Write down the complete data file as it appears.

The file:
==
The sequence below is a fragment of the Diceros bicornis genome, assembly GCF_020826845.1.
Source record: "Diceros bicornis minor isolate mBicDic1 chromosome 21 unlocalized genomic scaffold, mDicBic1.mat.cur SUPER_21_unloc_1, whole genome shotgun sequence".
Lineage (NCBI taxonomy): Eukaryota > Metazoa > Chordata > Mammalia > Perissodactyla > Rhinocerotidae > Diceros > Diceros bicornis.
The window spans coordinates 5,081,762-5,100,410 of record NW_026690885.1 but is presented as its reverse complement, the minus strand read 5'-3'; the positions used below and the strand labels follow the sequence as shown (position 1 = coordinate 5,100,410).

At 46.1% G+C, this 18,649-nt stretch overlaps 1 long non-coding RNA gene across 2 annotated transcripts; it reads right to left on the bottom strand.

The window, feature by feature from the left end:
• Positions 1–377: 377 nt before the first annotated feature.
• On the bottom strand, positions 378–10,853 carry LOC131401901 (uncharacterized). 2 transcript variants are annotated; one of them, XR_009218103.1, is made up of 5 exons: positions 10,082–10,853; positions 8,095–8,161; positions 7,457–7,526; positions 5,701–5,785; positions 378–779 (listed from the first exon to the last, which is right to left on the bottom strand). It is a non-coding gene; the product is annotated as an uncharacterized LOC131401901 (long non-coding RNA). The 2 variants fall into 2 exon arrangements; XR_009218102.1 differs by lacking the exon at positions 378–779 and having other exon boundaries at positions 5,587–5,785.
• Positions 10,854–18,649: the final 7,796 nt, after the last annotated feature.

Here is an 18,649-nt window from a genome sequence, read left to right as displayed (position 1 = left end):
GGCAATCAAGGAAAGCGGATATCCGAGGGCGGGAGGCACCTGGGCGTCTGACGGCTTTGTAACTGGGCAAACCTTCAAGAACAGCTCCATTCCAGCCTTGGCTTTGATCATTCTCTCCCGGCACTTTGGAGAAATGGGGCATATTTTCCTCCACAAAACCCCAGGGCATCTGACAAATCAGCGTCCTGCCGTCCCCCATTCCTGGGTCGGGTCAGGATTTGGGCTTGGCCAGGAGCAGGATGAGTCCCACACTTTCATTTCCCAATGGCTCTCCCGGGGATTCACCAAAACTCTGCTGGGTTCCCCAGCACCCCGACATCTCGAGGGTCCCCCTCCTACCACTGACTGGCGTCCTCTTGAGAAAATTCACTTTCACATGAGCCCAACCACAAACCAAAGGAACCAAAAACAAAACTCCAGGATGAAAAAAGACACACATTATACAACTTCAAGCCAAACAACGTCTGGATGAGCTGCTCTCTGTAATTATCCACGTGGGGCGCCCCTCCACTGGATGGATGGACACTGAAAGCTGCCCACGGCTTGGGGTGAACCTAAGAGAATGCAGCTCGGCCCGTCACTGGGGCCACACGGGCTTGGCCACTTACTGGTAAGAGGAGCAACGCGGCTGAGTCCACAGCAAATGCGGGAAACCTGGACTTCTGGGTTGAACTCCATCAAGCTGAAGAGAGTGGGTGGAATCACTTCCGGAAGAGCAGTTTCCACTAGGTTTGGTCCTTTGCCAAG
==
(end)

The sequence below is a fragment of the Diceros bicornis genome, assembly GCF_020826845.1.
Source record: "Diceros bicornis minor isolate mBicDic1 chromosome 21 unlocalized genomic scaffold, mDicBic1.mat.cur SUPER_21_unloc_1, whole genome shotgun sequence".
Lineage (NCBI taxonomy): Eukaryota > Metazoa > Chordata > Mammalia > Perissodactyla > Rhinocerotidae > Diceros > Diceros bicornis.
The window spans coordinates 5,081,762-5,100,410 of record NW_026690885.1 but is presented as its reverse complement, the minus strand read 5'-3'; the positions used below and the strand labels follow the sequence as shown (position 1 = coordinate 5,100,410).

At 46.1% G+C, this 18,649-nt stretch overlaps 1 long non-coding RNA gene across 2 annotated transcripts; it reads right to left on the bottom strand.

The window, feature by feature from the left end:
• Positions 1–377: 377 nt before the first annotated feature.
• On the bottom strand, positions 378–10,853 carry LOC131401901 (uncharacterized). 2 transcript variants are annotated; one of them, XR_009218103.1, is made up of 5 exons: positions 10,082–10,853; positions 8,095–8,161; positions 7,457–7,526; positions 5,701–5,785; positions 378–779 (listed from the first exon to the last, which is right to left on the bottom strand). It is a non-coding gene; the product is annotated as an uncharacterized LOC131401901 (long non-coding RNA). The 2 variants fall into 2 exon arrangements; XR_009218102.1 differs by lacking the exon at positions 378–779 and having other exon boundaries at positions 5,587–5,785.
• Positions 10,854–18,649: the final 7,796 nt, after the last annotated feature.

Here is an 18,649-nt window from a genome sequence, read left to right as displayed (position 1 = left end):
GGCAATCAAGGAAAGCGGATATCCGAGGGCGGGAGGCACCTGGGCGTCTGACGGCTTTGTAACTGGGCAAACCTTCAAGAACAGCTCCATTCCAGCCTTGGCTTTGATCATTCTCTCCCGGCACTTTGGAGAAATGGGGCATATTTTCCTCCACAAAACCCCAGGGCATCTGACAAATCAGCGTCCTGCCGTCCCCCATTCCTGGGTCGGGTCAGGATTTGGGCTTGGCCAGGAGCAGGATGAGTCCCACACTTTCATTTCCCAATGGCTCTCCCGGGGATTCACCAAAACTCTGCTGGGTTCCCCAGCACCCCGACATCTCGAGGGTCCCCCTCCTACCACTGACTGGCGTCCTCTTGAGAAAATTCACTTTCACATGAGCCCAACCACAAACCAAAGGAACCAAAAACAAAACTCCAGGATGAAAAAAGACACACATTATACAACTTCAAGCCAAACAACGTCTGGATGAGCTGCTCTCTGTAATTATCCACGTGGGGCGCCCCTCCACTGGATGGATGGACACTGAAAGCTGCCCACGGCTTGGGGTGAACCTAAGAGAATGCAGCTCGGCCCGTCACTGGGGCCACACGGGCTTGGCCACTTACTGGTAAGAGGAGCAACGCGGCTGAGTCCACAGCAAATGCGGGAAACCTGGACTTCTGGGTTGAACTCCATCAAGCTGAAGAGAGTGGGTGGAATCACTTCCGGAAGAGCAGTTTCCACTAGGTTTGGTCCTTTGCCAAG